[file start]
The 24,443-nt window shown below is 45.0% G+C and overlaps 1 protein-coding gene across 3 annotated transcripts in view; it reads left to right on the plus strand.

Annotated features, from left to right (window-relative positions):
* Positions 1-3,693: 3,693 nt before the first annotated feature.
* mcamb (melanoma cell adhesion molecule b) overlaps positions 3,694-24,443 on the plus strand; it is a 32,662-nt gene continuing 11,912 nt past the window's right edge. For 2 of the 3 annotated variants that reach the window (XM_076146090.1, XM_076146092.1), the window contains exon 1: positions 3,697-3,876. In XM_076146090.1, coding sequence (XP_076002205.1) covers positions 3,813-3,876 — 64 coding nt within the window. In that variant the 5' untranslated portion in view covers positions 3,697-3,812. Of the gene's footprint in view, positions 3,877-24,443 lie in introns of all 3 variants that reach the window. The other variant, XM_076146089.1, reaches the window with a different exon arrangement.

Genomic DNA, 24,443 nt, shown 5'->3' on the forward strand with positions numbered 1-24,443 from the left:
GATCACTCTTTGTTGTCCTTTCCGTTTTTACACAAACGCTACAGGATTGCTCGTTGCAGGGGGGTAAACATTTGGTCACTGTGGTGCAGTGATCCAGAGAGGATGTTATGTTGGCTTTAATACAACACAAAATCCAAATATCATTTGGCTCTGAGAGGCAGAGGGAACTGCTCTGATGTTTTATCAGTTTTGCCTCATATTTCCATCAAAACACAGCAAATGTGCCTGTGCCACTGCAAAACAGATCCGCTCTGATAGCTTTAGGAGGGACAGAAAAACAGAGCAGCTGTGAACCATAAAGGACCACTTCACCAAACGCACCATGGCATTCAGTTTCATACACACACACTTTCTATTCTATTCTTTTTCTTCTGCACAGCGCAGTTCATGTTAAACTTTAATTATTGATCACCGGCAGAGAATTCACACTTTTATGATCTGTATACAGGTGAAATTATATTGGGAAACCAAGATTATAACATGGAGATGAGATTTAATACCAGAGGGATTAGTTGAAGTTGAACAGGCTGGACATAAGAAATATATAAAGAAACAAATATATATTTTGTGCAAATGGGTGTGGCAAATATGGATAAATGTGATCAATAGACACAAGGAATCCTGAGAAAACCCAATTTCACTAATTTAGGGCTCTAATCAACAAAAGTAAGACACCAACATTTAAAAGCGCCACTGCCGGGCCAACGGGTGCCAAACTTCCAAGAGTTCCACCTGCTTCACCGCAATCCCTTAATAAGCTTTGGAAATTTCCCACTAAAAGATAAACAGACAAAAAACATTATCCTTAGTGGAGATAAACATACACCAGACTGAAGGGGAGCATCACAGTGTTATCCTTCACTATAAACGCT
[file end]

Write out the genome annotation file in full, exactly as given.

The 24,443-nt window shown below is 45.0% G+C and overlaps 1 protein-coding gene across 3 annotated transcripts in view; it reads left to right on the plus strand.

Annotated features, from left to right (window-relative positions):
* Positions 1-3,693: 3,693 nt before the first annotated feature.
* mcamb (melanoma cell adhesion molecule b) overlaps positions 3,694-24,443 on the plus strand; it is a 32,662-nt gene continuing 11,912 nt past the window's right edge. For 2 of the 3 annotated variants that reach the window (XM_076146090.1, XM_076146092.1), the window contains exon 1: positions 3,697-3,876. In XM_076146090.1, coding sequence (XP_076002205.1) covers positions 3,813-3,876 — 64 coding nt within the window. In that variant the 5' untranslated portion in view covers positions 3,697-3,812. Of the gene's footprint in view, positions 3,877-24,443 lie in introns of all 3 variants that reach the window. The other variant, XM_076146089.1, reaches the window with a different exon arrangement.

Genomic DNA, 24,443 nt, shown 5'->3' on the forward strand with positions numbered 1-24,443 from the left:
GATCACTCTTTGTTGTCCTTTCCGTTTTTACACAAACGCTACAGGATTGCTCGTTGCAGGGGGGTAAACATTTGGTCACTGTGGTGCAGTGATCCAGAGAGGATGTTATGTTGGCTTTAATACAACACAAAATCCAAATATCATTTGGCTCTGAGAGGCAGAGGGAACTGCTCTGATGTTTTATCAGTTTTGCCTCATATTTCCATCAAAACACAGCAAATGTGCCTGTGCCACTGCAAAACAGATCCGCTCTGATAGCTTTAGGAGGGACAGAAAAACAGAGCAGCTGTGAACCATAAAGGACCACTTCACCAAACGCACCATGGCATTCAGTTTCATACACACACACTTTCTATTCTATTCTTTTTCTTCTGCACAGCGCAGTTCATGTTAAACTTTAATTATTGATCACCGGCAGAGAATTCACACTTTTATGATCTGTATACAGGTGAAATTATATTGGGAAACCAAGATTATAACATGGAGATGAGATTTAATACCAGAGGGATTAGTTGAAGTTGAACAGGCTGGACATAAGAAATATATAAAGAAACAAATATATATTTTGTGCAAATGGGTGTGGCAAATATGGATAAATGTGATCAATAGACACAAGGAATCCTGAGAAAACCCAATTTCACTAATTTAGGGCTCTAATCAACAAAAGTAAGACACCAACATTTAAAAGCGCCACTGCCGGGCCAACGGGTGCCAAACTTCCAAGAGTTCCACCTGCTTCACCGCAATCCCTTAATAAGCTTTGGAAATTTCCCACTAAAAGATAAACAGACAAAAAACATTATCCTTAGTGGAGATAAACATACACCAGACTGAAGGGGAGCATCACAGTGTTATCCTTCACTATAAACGCT